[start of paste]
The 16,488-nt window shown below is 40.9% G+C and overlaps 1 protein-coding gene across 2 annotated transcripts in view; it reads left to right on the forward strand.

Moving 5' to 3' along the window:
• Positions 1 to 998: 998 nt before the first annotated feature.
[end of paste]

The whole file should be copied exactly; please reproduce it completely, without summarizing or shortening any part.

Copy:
The 16,488-nt window shown below is 40.9% G+C and overlaps 1 protein-coding gene across 2 annotated transcripts in view; it reads left to right on the forward strand.

Moving 5' to 3' along the window:
• Positions 1 to 998: 998 nt before the first annotated feature.